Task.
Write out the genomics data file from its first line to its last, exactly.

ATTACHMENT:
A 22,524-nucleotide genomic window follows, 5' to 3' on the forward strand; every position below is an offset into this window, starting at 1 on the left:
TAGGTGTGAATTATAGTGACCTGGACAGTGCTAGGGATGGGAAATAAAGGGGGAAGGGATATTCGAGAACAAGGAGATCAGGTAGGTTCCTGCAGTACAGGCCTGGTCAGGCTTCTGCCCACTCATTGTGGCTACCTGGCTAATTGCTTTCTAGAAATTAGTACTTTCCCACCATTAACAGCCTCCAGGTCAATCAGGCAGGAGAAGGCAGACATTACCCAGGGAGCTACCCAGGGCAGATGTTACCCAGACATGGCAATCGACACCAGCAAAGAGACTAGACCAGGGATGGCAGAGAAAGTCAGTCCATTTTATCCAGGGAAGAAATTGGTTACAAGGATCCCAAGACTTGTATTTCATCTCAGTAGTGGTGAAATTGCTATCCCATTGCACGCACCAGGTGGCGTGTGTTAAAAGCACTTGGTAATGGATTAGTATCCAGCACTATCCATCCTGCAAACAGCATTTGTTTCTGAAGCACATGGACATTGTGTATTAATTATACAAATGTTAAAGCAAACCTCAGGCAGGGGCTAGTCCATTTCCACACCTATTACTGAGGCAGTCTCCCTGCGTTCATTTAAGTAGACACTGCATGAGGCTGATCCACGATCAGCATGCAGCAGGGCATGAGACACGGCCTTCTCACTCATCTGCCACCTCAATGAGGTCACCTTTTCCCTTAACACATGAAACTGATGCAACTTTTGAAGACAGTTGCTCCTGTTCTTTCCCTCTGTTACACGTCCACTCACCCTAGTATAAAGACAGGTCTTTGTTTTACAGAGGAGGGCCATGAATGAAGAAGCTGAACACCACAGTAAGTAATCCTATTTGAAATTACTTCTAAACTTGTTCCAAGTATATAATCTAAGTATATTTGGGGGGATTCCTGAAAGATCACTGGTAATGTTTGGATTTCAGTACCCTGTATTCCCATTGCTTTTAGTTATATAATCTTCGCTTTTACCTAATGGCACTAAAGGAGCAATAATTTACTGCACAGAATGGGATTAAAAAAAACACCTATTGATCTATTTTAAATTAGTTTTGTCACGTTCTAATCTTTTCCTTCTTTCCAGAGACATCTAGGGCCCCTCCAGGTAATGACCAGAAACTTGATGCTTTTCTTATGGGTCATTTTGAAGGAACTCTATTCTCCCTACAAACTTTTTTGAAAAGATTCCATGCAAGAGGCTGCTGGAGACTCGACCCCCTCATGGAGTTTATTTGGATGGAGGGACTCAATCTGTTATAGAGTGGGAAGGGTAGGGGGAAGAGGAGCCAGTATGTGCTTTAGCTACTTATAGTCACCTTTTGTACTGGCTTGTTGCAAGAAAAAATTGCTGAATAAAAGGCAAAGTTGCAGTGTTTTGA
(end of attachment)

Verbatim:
A 22,524-nucleotide genomic window follows, 5' to 3' on the forward strand; every position below is an offset into this window, starting at 1 on the left:
TAGGTGTGAATTATAGTGACCTGGACAGTGCTAGGGATGGGAAATAAAGGGGGAAGGGATATTCGAGAACAAGGAGATCAGGTAGGTTCCTGCAGTACAGGCCTGGTCAGGCTTCTGCCCACTCATTGTGGCTACCTGGCTAATTGCTTTCTAGAAATTAGTACTTTCCCACCATTAACAGCCTCCAGGTCAATCAGGCAGGAGAAGGCAGACATTACCCAGGGAGCTACCCAGGGCAGATGTTACCCAGACATGGCAATCGACACCAGCAAAGAGACTAGACCAGGGATGGCAGAGAAAGTCAGTCCATTTTATCCAGGGAAGAAATTGGTTACAAGGATCCCAAGACTTGTATTTCATCTCAGTAGTGGTGAAATTGCTATCCCATTGCACGCACCAGGTGGCGTGTGTTAAAAGCACTTGGTAATGGATTAGTATCCAGCACTATCCATCCTGCAAACAGCATTTGTTTCTGAAGCACATGGACATTGTGTATTAATTATACAAATGTTAAAGCAAACCTCAGGCAGGGGCTAGTCCATTTCCACACCTATTACTGAGGCAGTCTCCCTGCGTTCATTTAAGTAGACACTGCATGAGGCTGATCCACGATCAGCATGCAGCAGGGCATGAGACACGGCCTTCTCACTCATCTGCCACCTCAATGAGGTCACCTTTTCCCTTAACACATGAAACTGATGCAACTTTTGAAGACAGTTGCTCCTGTTCTTTCCCTCTGTTACACGTCCACTCACCCTAGTATAAAGACAGGTCTTTGTTTTACAGAGGAGGGCCATGAATGAAGAAGCTGAACACCACAGTAAGTAATCCTATTTGAAATTACTTCTAAACTTGTTCCAAGTATATAATCTAAGTATATTTGGGGGGATTCCTGAAAGATCACTGGTAATGTTTGGATTTCAGTACCCTGTATTCCCATTGCTTTTAGTTATATAATCTTCGCTTTTACCTAATGGCACTAAAGGAGCAATAATTTACTGCACAGAATGGGATTAAAAAAAACACCTATTGATCTATTTTAAATTAGTTTTGTCACGTTCTAATCTTTTCCTTCTTTCCAGAGACATCTAGGGCCCCTCCAGGTAATGACCAGAAACTTGATGCTTTTCTTATGGGTCATTTTGAAGGAACTCTATTCTCCCTACAAACTTTTTTGAAAAGATTCCATGCAAGAGGCTGCTGGAGACTCGACCCCCTCATGGAGTTTATTTGGATGGAGGGACTCAATCTGTTATAGAGTGGGAAGGGTAGGGGGAAGAGGAGCCAGTATGTGCTTTAGCTACTTATAGTCACCTTTTGTACTGGCTTGTTGCAAGAAAAAATTGCTGAATAAAAGGCAAAGTTGCAGTGTTTTGA